The Cullimore Group’s land in the Gloucestershire village of Twyning, equivalent to around 100 football pitches, can now be turned into Bow Farm Quarry. Moreton says his company aims to extract around 1.5 tonnes of sand and gravel from the quarry over nine years.


The extracted material will be used to build homes, schools, retail businesses, and other facilities, along with the A417 Missing Link, improving the connection between two dual carriageway sections of the A417 at Brockworth and Cowley, and various developments in Tewkesbury and Cheltenham.


“Bow Farm Quarry is in north Gloucestershire and south Worcestershire, and all of Gloucestershire’s housing, retail, and other infrastructure development is around Tewkesbury and Cheltenham. It includes the £1 billion tech [Cheltenham Gold Valley] development next to GCHQ, less than ten miles from our new Bow Farm Quarry. Currently, the mineral materials for those works are being imported from North Wiltshire towards Swindon. By truck, that’s an hour and a half away. It is just 20 minutes from our new quarry. We can offer a much more sustainability-minded solution.”


Moreton says that although he is optimistic about The Cullimore Group’s next trading phase, the business could benefit from the UK economy “switching on.”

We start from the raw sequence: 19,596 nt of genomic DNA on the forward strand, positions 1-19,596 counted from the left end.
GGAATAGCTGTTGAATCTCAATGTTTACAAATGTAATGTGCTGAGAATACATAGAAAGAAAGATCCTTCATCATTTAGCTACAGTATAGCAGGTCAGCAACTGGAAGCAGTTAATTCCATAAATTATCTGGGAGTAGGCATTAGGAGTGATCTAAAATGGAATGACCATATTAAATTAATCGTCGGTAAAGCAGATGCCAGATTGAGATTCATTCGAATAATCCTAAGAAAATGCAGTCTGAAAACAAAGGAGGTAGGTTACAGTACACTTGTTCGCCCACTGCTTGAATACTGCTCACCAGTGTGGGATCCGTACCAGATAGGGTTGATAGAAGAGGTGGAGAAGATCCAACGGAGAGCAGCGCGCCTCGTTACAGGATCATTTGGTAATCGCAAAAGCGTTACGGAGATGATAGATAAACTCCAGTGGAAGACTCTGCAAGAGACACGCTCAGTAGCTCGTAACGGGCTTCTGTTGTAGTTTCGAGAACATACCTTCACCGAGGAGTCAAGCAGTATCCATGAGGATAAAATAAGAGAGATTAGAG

“In a recent RHA-related conversation with a shadow government minister, I mentioned that in 2019, we were a million new homes behind where we needed to be. That situation didn’t improve during COVID-19, as industries shut up shop. No one is building homes as no one wants mortgage deals; renting is cheaper. I asked what Labour would do if they got in to move the economy on. The shadow government minister said they wanted to build 1.5 million homes quickly. They would say that at this point of the parliamentary cycle, but even if the economy switches on, in construction, it will be three to six months before anyone experiences any benefit from that. Sadly, 500 British haulage firms went out of business last year. The RHA is predicting over 600 more will cease trading this year. That’s record numbers."